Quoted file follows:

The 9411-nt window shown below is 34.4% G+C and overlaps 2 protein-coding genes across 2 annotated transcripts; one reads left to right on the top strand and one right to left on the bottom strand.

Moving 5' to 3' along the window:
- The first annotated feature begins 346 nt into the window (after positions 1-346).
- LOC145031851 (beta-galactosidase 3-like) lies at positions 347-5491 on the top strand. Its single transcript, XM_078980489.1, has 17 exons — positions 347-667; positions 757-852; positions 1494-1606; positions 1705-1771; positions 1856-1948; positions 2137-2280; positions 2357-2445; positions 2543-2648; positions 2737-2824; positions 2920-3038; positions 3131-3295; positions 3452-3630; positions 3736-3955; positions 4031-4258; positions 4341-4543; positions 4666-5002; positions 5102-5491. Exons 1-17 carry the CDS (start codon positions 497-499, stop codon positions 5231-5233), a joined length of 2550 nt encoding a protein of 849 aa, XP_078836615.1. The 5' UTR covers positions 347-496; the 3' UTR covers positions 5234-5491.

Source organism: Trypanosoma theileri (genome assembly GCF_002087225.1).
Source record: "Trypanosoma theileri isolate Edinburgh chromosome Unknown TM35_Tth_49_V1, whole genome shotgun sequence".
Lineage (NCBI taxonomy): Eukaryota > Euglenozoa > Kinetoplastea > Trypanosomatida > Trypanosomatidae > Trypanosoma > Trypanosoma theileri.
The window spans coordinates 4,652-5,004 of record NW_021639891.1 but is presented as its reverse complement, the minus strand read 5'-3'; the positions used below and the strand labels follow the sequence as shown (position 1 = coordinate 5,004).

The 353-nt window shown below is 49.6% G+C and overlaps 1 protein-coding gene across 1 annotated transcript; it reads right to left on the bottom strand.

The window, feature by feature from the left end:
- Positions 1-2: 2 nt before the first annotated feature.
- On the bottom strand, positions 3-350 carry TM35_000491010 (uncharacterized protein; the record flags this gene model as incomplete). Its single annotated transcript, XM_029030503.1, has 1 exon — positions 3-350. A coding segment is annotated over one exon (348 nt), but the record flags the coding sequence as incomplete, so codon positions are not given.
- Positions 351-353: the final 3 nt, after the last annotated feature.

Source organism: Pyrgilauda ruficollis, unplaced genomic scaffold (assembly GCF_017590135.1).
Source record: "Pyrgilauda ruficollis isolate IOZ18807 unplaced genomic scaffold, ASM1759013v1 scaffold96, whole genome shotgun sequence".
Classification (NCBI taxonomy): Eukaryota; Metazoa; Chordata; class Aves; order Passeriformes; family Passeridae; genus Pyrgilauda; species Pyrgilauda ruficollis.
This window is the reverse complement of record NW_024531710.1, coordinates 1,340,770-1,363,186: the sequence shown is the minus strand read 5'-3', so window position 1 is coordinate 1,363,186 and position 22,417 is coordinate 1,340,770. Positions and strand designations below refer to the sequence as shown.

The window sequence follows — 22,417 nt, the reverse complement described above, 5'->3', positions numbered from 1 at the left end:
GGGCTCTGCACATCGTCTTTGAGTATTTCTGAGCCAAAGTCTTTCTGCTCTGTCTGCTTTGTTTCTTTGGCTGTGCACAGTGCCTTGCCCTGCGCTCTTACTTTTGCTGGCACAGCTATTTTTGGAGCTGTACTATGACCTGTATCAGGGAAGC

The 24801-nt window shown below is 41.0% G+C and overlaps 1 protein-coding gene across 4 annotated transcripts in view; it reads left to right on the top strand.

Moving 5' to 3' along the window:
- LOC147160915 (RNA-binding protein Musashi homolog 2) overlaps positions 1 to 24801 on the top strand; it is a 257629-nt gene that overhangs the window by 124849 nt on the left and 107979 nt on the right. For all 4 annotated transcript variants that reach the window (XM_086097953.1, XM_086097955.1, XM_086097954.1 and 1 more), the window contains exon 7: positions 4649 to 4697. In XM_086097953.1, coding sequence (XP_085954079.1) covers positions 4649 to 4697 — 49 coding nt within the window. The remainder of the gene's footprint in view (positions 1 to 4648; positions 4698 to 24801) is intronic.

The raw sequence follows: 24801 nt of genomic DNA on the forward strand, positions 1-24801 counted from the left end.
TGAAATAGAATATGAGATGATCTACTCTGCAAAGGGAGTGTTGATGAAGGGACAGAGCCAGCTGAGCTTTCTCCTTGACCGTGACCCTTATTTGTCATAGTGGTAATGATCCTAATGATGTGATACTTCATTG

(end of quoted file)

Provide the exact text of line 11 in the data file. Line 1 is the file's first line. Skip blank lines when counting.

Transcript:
- Positions 1-2: 2 nt before the first annotated feature.